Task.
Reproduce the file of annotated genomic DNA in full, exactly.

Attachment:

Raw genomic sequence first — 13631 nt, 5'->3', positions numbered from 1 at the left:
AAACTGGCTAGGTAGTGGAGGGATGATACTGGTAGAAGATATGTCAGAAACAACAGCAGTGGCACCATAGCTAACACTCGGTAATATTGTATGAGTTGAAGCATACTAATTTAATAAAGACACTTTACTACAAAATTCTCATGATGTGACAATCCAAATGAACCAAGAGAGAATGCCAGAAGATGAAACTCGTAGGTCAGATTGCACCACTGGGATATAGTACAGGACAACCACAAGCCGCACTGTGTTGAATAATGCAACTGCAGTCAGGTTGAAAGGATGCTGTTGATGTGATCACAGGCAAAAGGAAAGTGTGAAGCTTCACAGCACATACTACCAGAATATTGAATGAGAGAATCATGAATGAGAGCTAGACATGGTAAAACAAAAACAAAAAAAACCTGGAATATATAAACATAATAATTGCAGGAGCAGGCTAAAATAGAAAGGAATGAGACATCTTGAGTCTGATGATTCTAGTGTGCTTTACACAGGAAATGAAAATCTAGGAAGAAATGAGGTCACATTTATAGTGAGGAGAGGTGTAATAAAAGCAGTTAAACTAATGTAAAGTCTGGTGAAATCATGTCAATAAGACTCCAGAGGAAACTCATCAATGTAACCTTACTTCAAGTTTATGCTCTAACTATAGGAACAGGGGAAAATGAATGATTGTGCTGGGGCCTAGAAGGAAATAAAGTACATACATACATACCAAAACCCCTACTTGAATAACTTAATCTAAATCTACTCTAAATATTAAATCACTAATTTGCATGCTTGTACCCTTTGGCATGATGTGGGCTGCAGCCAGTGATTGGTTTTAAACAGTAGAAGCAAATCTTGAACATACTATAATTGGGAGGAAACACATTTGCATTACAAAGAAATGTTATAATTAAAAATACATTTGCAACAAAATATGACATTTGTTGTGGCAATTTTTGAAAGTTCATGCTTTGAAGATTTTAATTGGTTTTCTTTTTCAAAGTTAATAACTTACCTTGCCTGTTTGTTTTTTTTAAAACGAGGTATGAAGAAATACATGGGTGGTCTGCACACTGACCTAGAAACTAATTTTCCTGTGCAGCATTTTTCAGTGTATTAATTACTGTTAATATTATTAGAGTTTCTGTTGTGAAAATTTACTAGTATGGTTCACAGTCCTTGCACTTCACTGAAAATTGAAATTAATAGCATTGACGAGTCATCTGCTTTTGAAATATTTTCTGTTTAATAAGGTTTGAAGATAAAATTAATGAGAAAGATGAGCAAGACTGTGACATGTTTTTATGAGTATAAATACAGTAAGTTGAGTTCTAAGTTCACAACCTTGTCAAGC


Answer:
Raw genomic sequence first — 13631 nt, 5'->3', positions numbered from 1 at the left:
AAACTGGCTAGGTAGTGGAGGGATGATACTGGTAGAAGATATGTCAGAAACAACAGCAGTGGCACCATAGCTAACACTCGGTAATATTGTATGAGTTGAAGCATACTAATTTAATAAAGACACTTTACTACAAAATTCTCATGATGTGACAATCCAAATGAACCAAGAGAGAATGCCAGAAGATGAAACTCGTAGGTCAGATTGCACCACTGGGATATAGTACAGGACAACCACAAGCCGCACTGTGTTGAATAATGCAACTGCAGTCAGGTTGAAAGGATGCTGTTGATGTGATCACAGGCAAAAGGAAAGTGTGAAGCTTCACAGCACATACTACCAGAATATTGAATGAGAGAATCATGAATGAGAGCTAGACATGGTAAAACAAAAACAAAAAAAACCTGGAATATATAAACATAATAATTGCAGGAGCAGGCTAAAATAGAAAGGAATGAGACATCTTGAGTCTGATGATTCTAGTGTGCTTTACACAGGAAATGAAAATCTAGGAAGAAATGAGGTCACATTTATAGTGAGGAGAGGTGTAATAAAAGCAGTTAAACTAATGTAAAGTCTGGTGAAATCATGTCAATAAGACTCCAGAGGAAACTCATCAATGTAACCTTACTTCAAGTTTATGCTCTAACTATAGGAACAGGGGAAAATGAATGATTGTGCTGGGGCCTAGAAGGAAATAAAGTACATACATACATACCAAAACCCCTACTTGAATAACTTAATCTAAATCTACTCTAAATATTAAATCACTAATTTGCATGCTTGTACCCTTTGGCATGATGTGGGCTGCAGCCAGTGATTGGTTTTAAACAGTAGAAGCAAATCTTGAACATACTATAATTGGGAGGAAACACATTTGCATTACAAAGAAATGTTATAATTAAAAATACATTTGCAACAAAATATGACATTTGTTGTGGCAATTTTTGAAAGTTCATGCTTTGAAGATTTTAATTGGTTTTCTTTTTCAAAGTTAATAACTTACCTTGCCTGTTTGTTTTTTTTAAAACGAGGTATGAAGAAATACATGGGTGGTCTGCACACTGACCTAGAAACTAATTTTCCTGTGCAGCATTTTTCAGTGTATTAATTACTGTTAATATTATTAGAGTTTCTGTTGTGAAAATTTACTAGTATGGTTCACAGTCCTTGCACTTCACTGAAAATTGAAATTAATAGCATTGACGAGTCATCTGCTTTTGAAATATTTTCTGTTTAATAAGGTTTGAAGATAAAATTAATGAGAAAGATGAGCAAGACTGTGACATGTTTTTATGAGTATAAATACAGTAAGTTGAGTTCTAAGTTCACAACCTTGTCAAGC